Dietary Fiber, Fiber-Containing Foods, and Colon Cancer Risk

  • L. R. Jacobs


A number of national agencies, many of which are involved in formulating public health policy, have recommended major increases in the consumption of dietary fiber. Among the justifications used for such recommendations is that this will help inhibit the development of colorectal cancer. Some agencies have even attempted to “identify” the type and level of fiber that is anticarcinogenic. However, such health claims are, in the opinion of this author, premature since the human data on dietary fiber and cancer is at best circumstantial and certainly not consistent. There are many studies in both humans and experimental animals that show no protective effect with fiber, while several reports even indicate an enhancing effect. It is therefore important to evaluate critically the scientific evidence both for and against the dietary fiber hypothesis. For some investigators working in this area of cancer control, the fiber question has almost become a religious issue with believers and skeptics. Unfortunately, this has led to a politicization of the issues and a certain lack of objectivity in interpretation of the data. This situation has been further complicated by commercial pressures to eat more fiber, the supplementation of prepared foods with fibers, and by aggressive advertising of fiber supplements to the medical profession and general public.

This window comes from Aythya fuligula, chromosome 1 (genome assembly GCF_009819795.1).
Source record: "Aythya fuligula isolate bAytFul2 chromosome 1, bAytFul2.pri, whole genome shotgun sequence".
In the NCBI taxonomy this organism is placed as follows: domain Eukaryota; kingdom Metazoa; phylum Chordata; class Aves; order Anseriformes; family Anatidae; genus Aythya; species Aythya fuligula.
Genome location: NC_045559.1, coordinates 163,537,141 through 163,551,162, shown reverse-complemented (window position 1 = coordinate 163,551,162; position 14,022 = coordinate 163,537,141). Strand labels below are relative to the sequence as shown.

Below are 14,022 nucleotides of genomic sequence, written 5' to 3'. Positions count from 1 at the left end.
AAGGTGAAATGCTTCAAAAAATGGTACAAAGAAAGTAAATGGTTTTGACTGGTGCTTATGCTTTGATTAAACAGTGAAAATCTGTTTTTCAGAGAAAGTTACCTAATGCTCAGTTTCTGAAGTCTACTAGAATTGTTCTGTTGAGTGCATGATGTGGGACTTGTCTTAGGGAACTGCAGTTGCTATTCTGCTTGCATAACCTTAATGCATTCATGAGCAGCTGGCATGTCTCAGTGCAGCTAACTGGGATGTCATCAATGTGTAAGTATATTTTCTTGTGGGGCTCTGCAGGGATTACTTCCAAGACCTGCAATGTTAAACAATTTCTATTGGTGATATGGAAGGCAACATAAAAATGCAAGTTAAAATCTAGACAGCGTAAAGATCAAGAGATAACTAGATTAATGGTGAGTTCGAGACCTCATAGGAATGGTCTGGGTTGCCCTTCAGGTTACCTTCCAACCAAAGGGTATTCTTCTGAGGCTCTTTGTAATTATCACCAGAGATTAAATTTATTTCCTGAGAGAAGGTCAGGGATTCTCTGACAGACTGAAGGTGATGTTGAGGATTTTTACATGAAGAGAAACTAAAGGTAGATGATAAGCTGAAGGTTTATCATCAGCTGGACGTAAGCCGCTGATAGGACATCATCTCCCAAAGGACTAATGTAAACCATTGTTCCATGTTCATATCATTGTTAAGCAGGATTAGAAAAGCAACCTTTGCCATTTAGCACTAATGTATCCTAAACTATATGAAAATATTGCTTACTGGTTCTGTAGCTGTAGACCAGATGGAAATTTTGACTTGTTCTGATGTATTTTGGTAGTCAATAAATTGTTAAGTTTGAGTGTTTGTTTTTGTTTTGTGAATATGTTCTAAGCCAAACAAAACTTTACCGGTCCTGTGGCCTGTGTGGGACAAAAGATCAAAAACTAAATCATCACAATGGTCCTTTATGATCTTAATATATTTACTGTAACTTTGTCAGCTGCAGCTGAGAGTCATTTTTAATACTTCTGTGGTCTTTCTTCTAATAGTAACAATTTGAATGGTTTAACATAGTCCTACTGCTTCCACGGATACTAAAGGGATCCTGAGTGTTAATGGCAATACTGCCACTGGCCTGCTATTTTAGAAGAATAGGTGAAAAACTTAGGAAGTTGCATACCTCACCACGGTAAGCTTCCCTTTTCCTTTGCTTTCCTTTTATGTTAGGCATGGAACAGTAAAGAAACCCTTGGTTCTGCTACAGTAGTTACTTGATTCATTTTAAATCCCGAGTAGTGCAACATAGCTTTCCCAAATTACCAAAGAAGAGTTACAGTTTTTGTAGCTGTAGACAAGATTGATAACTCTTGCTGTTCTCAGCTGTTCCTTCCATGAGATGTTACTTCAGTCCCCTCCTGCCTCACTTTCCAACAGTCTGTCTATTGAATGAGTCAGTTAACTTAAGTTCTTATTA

Bile Acid Dietary Fiber Wheat Bran Colon Carcinogenesis Tumor Enhancement 
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© Springer-Verlag Berlin Heidelberg 1989

Authors and Affiliations

  • L. R. Jacobs
    • 1
  1. 1.Section of Nutrition, Division of GastroenterologyCedars-Sinai Medical CenterLos AngelesUSA

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